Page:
Money News

Wall St. falls before earnings and on U.S. policy uncertainty

NEW YORK (Reuters) - The three major U.S. stock indexes closed lower on Thursday as investors waited for fourth-quarter corporate earnings and details of U.S. President-elect Donald Trump’s economic policy eight days ahead of his inauguration.

While stocks pared losses as the session wore on, all but four of the S&P 500’s 11 sectors ended lower, with financials leading the decline a day ahead of the first major earnings reports in that sector. The S&P had risen 6.4 percent since the Nov. 8 election.

Trump on Wednesday dashed investor hopes for new details on his policy plans in his first news conference since the election, instead lashing out at U.S. spy agencies and media companies for what he called a “phoney” Russia dossier and repeated promises to reform healthcare policies.

On top of policy uncertainty, the market is missing stock buyback support in the quiet period ahead of earnings and individuals are putting more money into bonds than stocks, according to Jeffrey Kleintop, chief global investment strategist at Charles Schwab in Boston.

“Companies can’t buy shares, and individuals all of a sudden stopped buying since the election. That could be the reason we’re seeing a little bit of a gap down today,” said Kleintop, but the dip could be temporary if earnings beat expectations.

Kleintop cited Investment Company Institute’s data on Wednesday showing the biggest cash flows to bond funds from stock funds since the election.

The Dow Jones Industrial Average .DJI fell 63.28 points, or 0.32 percent, to close at 19,891, the S&P 500 .SPX dropped 4.88 points, or 0.21 percent, to 2,270.44 and the Nasdaq Composite .IXIC dipped 16.16 points, or 0.29 percent, to 5,547.49.

Traders work on the floor of the New York Stock Exchange (NYSE) shortly after the opening bell in New York, U.S., January 9, 2017. REUTERS/Lucas Jackson

The S&P had fallen as much as 0.9 percent earlier in the session, and its financial index .SPSY finished off 0.74 percent, as yields on long-dated bonds fell.

Brad McMillan, Chief Investment Officer for Commonwealth Financial in Waltham, Mass. said the stock market’s continued proximity to its post-election peak was a positive sign.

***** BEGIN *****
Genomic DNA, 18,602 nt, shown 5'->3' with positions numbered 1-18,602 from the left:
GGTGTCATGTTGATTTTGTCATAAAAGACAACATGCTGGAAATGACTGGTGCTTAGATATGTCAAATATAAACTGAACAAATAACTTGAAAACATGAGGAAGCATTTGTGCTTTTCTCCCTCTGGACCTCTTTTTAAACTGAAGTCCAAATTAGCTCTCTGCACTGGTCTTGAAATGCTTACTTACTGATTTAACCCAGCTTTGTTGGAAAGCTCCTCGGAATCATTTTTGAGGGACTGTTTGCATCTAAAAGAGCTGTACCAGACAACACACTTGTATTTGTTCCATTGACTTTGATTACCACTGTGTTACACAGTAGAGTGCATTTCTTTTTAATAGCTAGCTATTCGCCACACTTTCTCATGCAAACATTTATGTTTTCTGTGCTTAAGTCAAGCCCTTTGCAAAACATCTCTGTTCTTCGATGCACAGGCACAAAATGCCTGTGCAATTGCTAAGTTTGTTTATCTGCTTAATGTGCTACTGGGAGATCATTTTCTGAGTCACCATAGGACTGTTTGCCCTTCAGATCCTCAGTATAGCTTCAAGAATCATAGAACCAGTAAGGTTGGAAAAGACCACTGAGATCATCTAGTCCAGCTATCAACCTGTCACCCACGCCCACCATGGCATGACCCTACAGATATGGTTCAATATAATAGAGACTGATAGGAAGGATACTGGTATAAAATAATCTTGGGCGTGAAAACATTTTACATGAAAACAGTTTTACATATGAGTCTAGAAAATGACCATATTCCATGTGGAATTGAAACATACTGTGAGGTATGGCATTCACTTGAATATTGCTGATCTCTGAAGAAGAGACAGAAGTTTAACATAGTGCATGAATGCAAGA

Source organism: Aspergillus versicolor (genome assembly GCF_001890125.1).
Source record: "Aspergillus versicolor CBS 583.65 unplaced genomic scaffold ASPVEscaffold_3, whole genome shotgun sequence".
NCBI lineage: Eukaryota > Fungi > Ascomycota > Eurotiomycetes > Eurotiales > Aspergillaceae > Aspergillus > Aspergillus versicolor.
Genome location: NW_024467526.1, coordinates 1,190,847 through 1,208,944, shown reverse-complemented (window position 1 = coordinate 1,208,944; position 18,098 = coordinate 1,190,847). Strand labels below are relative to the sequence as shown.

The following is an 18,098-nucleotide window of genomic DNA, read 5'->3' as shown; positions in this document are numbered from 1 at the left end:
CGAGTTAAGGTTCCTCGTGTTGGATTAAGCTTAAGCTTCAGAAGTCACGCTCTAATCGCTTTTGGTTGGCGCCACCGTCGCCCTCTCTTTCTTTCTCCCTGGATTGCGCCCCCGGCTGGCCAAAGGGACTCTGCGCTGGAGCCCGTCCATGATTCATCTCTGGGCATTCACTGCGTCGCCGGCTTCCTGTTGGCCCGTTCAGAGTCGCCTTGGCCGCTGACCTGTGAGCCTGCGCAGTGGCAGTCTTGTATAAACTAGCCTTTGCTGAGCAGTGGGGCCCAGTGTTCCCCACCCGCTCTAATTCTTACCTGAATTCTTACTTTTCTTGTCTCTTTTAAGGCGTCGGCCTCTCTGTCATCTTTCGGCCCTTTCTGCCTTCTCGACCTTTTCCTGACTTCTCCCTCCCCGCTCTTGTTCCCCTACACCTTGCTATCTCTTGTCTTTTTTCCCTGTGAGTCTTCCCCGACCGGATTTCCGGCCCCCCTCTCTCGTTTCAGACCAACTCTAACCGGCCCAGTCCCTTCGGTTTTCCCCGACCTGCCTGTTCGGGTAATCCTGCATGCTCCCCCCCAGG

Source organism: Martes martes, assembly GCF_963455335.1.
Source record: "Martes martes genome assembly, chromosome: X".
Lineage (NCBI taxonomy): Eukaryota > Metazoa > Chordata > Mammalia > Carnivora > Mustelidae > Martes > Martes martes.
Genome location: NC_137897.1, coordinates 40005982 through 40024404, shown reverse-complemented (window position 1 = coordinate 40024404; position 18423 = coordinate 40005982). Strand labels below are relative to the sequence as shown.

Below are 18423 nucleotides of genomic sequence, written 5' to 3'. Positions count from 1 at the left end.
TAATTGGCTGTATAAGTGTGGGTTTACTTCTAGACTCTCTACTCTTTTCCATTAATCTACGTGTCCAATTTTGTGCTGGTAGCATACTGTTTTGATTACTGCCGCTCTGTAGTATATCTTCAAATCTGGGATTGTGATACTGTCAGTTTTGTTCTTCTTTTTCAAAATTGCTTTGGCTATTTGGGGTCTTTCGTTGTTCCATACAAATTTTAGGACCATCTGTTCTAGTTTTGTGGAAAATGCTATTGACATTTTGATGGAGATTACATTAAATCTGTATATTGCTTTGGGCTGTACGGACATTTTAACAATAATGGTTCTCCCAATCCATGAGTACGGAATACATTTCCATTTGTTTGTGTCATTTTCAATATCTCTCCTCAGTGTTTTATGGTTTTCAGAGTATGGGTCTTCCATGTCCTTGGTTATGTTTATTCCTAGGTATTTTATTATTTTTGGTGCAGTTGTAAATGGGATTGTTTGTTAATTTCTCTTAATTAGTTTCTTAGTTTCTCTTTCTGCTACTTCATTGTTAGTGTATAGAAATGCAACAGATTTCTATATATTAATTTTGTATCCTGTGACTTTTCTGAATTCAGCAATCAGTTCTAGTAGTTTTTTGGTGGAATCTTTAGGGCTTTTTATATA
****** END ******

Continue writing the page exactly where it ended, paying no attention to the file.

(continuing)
“The fact we’re still bouncing along the ceiling means to me that everybody’s still pretty optimistic,” said McMillan.

“The population is confident. They’re willing to spend and they’re making more money and able to spend. That’s good news,” he said.

The S&P's healthcare sector .SPXHC ended up 0.07 percent after tumbling 1 percent in the previous day's session because of Trump's comments.

The index was helped by a 0.9 percent increase for Merck MRK.N and a 2.5 percent increase for Eli Lilly LLY.N after a U.S. appeals court said it could block Teva Pharmaceutical Industries Ltd TEVA.TA from selling a generic equivalent of Eli Lilly's top-selling lung cancer drug.

JPMorgan Chase JPM.N was one of the biggest drags on the S&P 500 the day before its earnings report was due, losing nearly 1 percent.

Declining issues outnumbered advancing ones on the NYSE by a 1.55-to-1 ratio; on Nasdaq, a 1.96-to-1 ratio favoured decliners.

The S&P 500 posted 10 new 52-week highs and four new lows; the Nasdaq Composite recorded 60 new highs and 21 new lows.

More than 6.7 billion shares changed hands on U.S. exchanges, higher than the 6.5 billion average in the last 20 sessions.

Additional reporting by Yashaswini Swamynathan in Bengaluru; Editing by Steve Orlofsky and James Dalgleish